VanderSloot is a major GOP donor; MRS and associated law firm Smith, Driscoll and Associates are connected to other major GOP figures in eastern Idaho. Bryan Smith, a vice chairman of both the state and Bonneville County Republican parties, co-owns the law firm, and state Rep. Bryan Zollinger, R-Idaho Falls, works for it as a lawyer. Smith was one of MRS’ founding managers in 2001 and listed himself as a partner when he ran for Congress in 2014, according to East Idaho News, while Zollinger was added as a partner in 2016 and is its registered agent.

Smith and Zollinger have bristled at VanderSloot’s claims and called his proposed legislative fixes unreasonable. In October, MRS spokesman Mark Harris, in a statement to the Post Register, accused VanderSloot of "laughable nonsense" and a "personal vendetta." 

VanderSloot has lined up House and Senate sponsors and has been talking with organizations representing doctors and hospitals about his bill, which is still in draft form. The “Idaho Patient Act” would sharply limit medical billing practices in Idaho, including new deadlines, caps on collection agency legal fees, notice requirements and more.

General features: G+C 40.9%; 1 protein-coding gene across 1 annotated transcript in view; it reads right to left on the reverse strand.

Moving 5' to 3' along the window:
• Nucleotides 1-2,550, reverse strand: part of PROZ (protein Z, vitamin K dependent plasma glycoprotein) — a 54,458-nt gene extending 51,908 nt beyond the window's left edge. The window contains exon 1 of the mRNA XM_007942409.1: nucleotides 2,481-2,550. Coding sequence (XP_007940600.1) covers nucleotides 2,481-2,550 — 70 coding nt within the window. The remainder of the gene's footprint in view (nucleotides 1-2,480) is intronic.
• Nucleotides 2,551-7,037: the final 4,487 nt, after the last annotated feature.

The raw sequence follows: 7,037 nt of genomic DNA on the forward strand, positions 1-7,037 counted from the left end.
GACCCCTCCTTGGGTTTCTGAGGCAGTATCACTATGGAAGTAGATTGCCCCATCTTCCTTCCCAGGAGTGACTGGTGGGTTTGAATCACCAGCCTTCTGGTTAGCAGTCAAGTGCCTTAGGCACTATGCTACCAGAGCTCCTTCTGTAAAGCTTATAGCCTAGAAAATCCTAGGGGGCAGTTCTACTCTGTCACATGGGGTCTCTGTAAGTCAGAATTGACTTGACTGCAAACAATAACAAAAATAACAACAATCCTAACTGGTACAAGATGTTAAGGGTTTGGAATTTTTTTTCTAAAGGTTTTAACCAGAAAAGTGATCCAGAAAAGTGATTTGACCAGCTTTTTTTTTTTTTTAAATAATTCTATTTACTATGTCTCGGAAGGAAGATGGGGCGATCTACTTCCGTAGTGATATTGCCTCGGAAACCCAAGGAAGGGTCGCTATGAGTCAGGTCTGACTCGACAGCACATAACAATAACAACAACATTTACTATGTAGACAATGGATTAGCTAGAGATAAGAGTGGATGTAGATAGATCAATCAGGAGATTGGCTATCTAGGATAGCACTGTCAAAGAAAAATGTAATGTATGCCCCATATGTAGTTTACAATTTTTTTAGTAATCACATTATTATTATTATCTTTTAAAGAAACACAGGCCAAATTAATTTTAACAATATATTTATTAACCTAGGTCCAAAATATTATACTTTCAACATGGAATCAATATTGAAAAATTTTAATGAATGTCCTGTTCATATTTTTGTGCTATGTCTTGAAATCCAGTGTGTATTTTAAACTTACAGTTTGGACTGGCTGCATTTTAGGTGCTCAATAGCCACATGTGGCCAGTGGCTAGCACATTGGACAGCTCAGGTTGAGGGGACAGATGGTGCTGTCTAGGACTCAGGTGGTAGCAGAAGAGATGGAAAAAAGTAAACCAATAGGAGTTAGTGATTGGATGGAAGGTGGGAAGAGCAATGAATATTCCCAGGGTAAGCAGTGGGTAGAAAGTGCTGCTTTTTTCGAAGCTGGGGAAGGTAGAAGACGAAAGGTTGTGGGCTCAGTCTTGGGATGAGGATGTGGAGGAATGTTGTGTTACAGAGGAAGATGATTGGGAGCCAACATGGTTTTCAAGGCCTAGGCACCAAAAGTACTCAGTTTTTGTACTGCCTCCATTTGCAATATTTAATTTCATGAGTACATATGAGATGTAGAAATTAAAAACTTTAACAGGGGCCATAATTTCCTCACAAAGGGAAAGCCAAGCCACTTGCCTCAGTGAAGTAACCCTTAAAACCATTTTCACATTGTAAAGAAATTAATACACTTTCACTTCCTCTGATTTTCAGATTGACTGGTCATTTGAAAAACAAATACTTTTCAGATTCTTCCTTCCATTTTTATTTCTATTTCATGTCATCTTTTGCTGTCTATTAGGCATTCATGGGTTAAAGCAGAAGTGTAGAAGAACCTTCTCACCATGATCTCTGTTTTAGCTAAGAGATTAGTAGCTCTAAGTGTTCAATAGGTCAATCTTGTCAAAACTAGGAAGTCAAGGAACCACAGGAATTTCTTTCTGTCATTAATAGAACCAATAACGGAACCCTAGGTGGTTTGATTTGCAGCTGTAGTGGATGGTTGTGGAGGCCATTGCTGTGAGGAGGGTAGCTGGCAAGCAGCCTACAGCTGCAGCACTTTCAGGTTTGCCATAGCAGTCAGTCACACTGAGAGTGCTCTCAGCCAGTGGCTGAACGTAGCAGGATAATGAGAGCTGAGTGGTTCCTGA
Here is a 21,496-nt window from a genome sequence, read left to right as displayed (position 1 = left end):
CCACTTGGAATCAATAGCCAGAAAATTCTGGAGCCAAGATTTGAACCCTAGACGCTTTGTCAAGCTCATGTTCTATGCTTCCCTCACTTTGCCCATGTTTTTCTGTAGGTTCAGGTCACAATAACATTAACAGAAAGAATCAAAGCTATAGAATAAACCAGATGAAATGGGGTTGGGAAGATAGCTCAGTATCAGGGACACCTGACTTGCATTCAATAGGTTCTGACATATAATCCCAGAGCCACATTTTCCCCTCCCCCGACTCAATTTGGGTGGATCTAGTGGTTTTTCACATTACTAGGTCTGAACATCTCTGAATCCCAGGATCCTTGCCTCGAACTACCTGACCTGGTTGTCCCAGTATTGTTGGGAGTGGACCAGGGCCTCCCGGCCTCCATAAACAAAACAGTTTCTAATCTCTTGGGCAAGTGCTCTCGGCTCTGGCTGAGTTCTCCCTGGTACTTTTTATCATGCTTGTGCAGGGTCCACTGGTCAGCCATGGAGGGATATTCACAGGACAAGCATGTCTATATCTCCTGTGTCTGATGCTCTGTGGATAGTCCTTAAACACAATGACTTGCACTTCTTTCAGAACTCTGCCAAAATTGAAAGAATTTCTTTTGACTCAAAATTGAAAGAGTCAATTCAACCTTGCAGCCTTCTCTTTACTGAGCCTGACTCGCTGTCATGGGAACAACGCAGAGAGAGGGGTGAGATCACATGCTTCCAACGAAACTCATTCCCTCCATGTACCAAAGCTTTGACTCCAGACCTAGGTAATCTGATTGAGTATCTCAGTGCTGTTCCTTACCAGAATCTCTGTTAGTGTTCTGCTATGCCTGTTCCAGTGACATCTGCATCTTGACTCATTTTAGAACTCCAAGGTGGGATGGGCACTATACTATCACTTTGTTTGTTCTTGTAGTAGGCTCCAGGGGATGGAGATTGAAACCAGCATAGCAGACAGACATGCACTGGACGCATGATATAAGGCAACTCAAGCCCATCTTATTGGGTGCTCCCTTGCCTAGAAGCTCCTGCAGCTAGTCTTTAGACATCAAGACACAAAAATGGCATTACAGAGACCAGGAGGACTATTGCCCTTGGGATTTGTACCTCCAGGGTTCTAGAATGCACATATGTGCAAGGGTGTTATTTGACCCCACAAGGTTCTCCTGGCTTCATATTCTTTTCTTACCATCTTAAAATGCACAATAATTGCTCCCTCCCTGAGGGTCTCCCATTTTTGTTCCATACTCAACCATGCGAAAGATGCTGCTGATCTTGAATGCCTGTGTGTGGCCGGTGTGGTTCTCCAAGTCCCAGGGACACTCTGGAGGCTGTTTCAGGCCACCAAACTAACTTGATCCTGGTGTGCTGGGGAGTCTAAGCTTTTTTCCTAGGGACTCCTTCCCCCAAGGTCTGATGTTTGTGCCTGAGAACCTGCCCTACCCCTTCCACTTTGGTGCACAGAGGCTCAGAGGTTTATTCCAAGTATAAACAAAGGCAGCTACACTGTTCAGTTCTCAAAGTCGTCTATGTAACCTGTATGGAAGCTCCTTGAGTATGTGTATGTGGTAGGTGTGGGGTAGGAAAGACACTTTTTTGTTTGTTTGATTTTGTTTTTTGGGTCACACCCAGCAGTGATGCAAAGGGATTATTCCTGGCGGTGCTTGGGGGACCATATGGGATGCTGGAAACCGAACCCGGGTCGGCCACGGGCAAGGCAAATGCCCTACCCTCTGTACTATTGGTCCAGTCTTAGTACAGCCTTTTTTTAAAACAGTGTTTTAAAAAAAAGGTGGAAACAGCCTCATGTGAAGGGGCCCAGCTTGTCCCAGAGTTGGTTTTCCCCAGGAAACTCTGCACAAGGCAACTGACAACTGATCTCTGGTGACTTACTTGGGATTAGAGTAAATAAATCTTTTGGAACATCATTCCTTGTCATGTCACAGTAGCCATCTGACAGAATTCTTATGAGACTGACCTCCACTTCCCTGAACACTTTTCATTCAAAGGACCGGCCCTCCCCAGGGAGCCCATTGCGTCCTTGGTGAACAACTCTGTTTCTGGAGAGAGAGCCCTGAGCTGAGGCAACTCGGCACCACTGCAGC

VanderSloot first floated his proposal in October 2019, when about half the Legislature stopped by Melaleuca while on a tour of eastern Idaho. He said he has spoken to doctors and medical groups and, while none have endorsed the bill, he has listened to their input.

“They have met with us and accepted many of the requests we have made for changes,” said Susie Pouliot, CEO of the Idaho Medical Association. “I think there’s still some changes we would like to see.”

She said she was concerned after hearing the stories about what was happening to patients in eastern Idaho. “I think it would be reasonable to try to regulate some of those bad practices,” Pouliot said.

Zollinger, who met with VanderSloot Wednesday to go over the bill, said he would oppose it as currently drafted.